Changes to the US Lacey Act (16 U.S.C. 3371 et seq.) that were enacted in May 2008 have attracted considerable attention among timber producers and traders. However, there has also been some misunderstanding of the Lacey Act. The following is a brief summary of these new provisions.
The Lacey Act was initially enacted in 1900; it is the oldest national wildlife protection statute in the United States. Prior to the 2008 amendments, the Lacey Act was an anti-trafficking measure covering a broad range of fish and wildlife, but relatively few plants. The amendments expand the scope of plants covered so that the Act can, among other things, serve as a tool to help the US support the efforts of other countries, as well as its own states, to combat illegal logging. Specifically, with these amendments, the Lacey Act now makes it unlawful to, among other things, import, export, transport, sell, receive, acquire, or purchase in interstate or foreign commerce any plant, with some exceptions, taken or traded in violation of the laws of a US state and most foreign laws.
The definition of the term ‘plant’ in the amended Lacey Act includes ‘any wild member of the plant kingdom, including roots, seeds, parts, and products thereof, and including trees from either natural or planted forest stands’. There are certain exclusions, including: (1) common cultivars (except trees) and common food crops; (2) live plants that are to remain or be planted or replanted; and (3) scientific specimens of plant genetic material to be used for research. Exclusions under (2) and (3) do not apply for those species that are listed in an Appendix to the Convention on International Trade in Endangered Species of Wild Fauna and Flora (CITES), as endangered or threatened under the US Endangered Species Act, or pursuant to any US state law providing for conservation of indigenous species threatened with extinction.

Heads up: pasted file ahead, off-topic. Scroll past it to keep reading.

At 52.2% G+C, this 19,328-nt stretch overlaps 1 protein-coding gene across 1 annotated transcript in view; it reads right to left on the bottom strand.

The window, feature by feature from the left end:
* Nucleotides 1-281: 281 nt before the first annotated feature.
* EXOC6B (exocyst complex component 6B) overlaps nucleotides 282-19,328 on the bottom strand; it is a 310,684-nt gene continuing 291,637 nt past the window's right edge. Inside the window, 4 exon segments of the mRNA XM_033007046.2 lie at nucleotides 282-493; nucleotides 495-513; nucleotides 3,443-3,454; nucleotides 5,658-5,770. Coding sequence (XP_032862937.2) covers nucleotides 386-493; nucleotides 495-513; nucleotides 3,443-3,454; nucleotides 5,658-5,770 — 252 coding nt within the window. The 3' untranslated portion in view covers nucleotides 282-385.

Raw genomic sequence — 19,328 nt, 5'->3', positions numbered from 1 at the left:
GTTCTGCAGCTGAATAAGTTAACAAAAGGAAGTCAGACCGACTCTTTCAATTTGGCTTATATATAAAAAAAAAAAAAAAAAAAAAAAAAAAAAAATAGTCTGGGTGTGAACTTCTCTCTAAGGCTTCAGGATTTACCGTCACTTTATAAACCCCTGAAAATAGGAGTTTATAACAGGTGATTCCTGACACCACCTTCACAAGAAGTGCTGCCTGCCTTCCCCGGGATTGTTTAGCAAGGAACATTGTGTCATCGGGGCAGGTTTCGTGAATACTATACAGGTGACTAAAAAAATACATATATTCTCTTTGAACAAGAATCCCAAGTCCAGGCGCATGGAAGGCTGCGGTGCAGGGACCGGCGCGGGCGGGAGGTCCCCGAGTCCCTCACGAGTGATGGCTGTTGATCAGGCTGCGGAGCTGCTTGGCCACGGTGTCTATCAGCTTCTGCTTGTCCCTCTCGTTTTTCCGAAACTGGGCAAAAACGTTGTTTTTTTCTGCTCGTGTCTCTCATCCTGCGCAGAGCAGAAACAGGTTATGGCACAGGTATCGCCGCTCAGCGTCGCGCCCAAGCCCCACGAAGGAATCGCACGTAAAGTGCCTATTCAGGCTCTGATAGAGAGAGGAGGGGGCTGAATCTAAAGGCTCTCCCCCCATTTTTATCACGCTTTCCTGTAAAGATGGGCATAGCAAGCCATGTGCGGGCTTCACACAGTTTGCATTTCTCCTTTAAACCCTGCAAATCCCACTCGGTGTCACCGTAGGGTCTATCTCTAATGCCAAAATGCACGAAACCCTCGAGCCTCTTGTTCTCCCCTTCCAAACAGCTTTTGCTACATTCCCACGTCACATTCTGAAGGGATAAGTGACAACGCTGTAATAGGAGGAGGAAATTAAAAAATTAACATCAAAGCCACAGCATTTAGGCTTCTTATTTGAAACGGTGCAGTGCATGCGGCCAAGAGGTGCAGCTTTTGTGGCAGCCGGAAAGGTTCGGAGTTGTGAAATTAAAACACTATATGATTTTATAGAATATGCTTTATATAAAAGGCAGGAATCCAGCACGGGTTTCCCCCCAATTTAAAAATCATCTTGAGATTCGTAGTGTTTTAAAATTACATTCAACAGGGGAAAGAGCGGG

As of 22 May 2008, if a tree is illegally harvested, made into wood products, and then exported to the US, anyone who imported, exported, transported, sold, received, acquired or purchased the wood products made from that illegal timber, who knew or should have known that the wood was illegal, may be prosecuted for violation of the Lacey Act. The defendant need not be the one who violated the foreign law; the plants or timber, and the products made from the illegal plants or timber, become ‘tainted’ even if someone else commits the foreign law violation. However, the defendant must know, or in the exercise of due care should know, about the underlying violation. Illegal plants and plant products may also be seized and forfeited whether or not the person from whom they are seized knew of the illegal nature of the product. In any prosecution or forfeiture under the Lacey Act, the burden of proof of a violation rests on the US government.
The 2008 amendments also introduce the requirement for an import declaration for plants entering the US Enforcement of this requirement will be phased in, beginning 1 April 2009, or as soon thereafter as the electronic system used to collect customs information is revised to collect the new information.
The plant import declaration will require the scientific name of the plant (tree genus and species), quantity and value of the importation and name of the country where the timber was harvested. The plant import declaration does not require information on legality and does not require certification of any kind.
Current information on implementation of the amended Lacey Act can be found on the USDA-APHIS webpage: www.aphis.usda.gov/plant_health/lacey_act/.